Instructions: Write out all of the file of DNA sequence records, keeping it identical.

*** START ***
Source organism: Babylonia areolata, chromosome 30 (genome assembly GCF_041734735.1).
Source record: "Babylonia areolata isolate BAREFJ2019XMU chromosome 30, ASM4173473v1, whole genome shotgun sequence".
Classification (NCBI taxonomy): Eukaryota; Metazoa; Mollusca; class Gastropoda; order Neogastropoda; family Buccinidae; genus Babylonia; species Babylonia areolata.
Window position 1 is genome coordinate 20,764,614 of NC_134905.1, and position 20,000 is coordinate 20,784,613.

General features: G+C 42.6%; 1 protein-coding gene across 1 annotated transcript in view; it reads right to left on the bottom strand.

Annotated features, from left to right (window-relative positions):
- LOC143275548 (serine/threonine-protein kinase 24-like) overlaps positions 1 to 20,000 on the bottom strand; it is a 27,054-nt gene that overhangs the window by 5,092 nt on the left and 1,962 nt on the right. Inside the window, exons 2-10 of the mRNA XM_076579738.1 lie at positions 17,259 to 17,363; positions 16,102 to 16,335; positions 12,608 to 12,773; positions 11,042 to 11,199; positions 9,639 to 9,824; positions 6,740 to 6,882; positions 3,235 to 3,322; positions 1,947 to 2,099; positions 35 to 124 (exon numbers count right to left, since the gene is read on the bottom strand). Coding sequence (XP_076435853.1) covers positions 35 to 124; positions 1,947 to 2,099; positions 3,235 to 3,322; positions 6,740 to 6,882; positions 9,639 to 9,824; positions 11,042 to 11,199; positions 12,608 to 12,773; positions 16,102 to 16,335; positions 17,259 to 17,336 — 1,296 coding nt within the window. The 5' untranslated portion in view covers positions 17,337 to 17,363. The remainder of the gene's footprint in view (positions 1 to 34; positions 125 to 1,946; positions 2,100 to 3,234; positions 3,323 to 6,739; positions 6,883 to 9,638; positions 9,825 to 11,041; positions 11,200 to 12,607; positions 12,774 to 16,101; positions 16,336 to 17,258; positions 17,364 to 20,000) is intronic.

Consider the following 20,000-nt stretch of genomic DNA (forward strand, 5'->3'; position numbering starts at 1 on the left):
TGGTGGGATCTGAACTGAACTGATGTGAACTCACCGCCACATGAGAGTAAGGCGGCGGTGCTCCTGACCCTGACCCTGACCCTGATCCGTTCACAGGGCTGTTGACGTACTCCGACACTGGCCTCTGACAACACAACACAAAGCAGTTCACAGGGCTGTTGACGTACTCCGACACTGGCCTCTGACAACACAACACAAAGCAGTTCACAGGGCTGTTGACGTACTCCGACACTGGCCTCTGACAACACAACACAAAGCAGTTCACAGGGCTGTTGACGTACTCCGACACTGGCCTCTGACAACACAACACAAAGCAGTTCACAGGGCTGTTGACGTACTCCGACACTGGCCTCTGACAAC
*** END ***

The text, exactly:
Source organism: Babylonia areolata, chromosome 30 (genome assembly GCF_041734735.1).
Source record: "Babylonia areolata isolate BAREFJ2019XMU chromosome 30, ASM4173473v1, whole genome shotgun sequence".
Classification (NCBI taxonomy): Eukaryota; Metazoa; Mollusca; class Gastropoda; order Neogastropoda; family Buccinidae; genus Babylonia; species Babylonia areolata.
Window position 1 is genome coordinate 20,764,614 of NC_134905.1, and position 20,000 is coordinate 20,784,613.

General features: G+C 42.6%; 1 protein-coding gene across 1 annotated transcript in view; it reads right to left on the bottom strand.

Annotated features, from left to right (window-relative positions):
- LOC143275548 (serine/threonine-protein kinase 24-like) overlaps positions 1 to 20,000 on the bottom strand; it is a 27,054-nt gene that overhangs the window by 5,092 nt on the left and 1,962 nt on the right. Inside the window, exons 2-10 of the mRNA XM_076579738.1 lie at positions 17,259 to 17,363; positions 16,102 to 16,335; positions 12,608 to 12,773; positions 11,042 to 11,199; positions 9,639 to 9,824; positions 6,740 to 6,882; positions 3,235 to 3,322; positions 1,947 to 2,099; positions 35 to 124 (exon numbers count right to left, since the gene is read on the bottom strand). Coding sequence (XP_076435853.1) covers positions 35 to 124; positions 1,947 to 2,099; positions 3,235 to 3,322; positions 6,740 to 6,882; positions 9,639 to 9,824; positions 11,042 to 11,199; positions 12,608 to 12,773; positions 16,102 to 16,335; positions 17,259 to 17,336 — 1,296 coding nt within the window. The 5' untranslated portion in view covers positions 17,337 to 17,363. The remainder of the gene's footprint in view (positions 1 to 34; positions 125 to 1,946; positions 2,100 to 3,234; positions 3,323 to 6,739; positions 6,883 to 9,638; positions 9,825 to 11,041; positions 11,200 to 12,607; positions 12,774 to 16,101; positions 16,336 to 17,258; positions 17,364 to 20,000) is intronic.

Consider the following 20,000-nt stretch of genomic DNA (forward strand, 5'->3'; position numbering starts at 1 on the left):
TGGTGGGATCTGAACTGAACTGATGTGAACTCACCGCCACATGAGAGTAAGGCGGCGGTGCTCCTGACCCTGACCCTGACCCTGATCCGTTCACAGGGCTGTTGACGTACTCCGACACTGGCCTCTGACAACACAACACAAAGCAGTTCACAGGGCTGTTGACGTACTCCGACACTGGCCTCTGACAACACAACACAAAGCAGTTCACAGGGCTGTTGACGTACTCCGACACTGGCCTCTGACAACACAACACAAAGCAGTTCACAGGGCTGTTGACGTACTCCGACACTGGCCTCTGACAACACAACACAAAGCAGTTCACAGGGCTGTTGACGTACTCCGACACTGGCCTCTGACAAC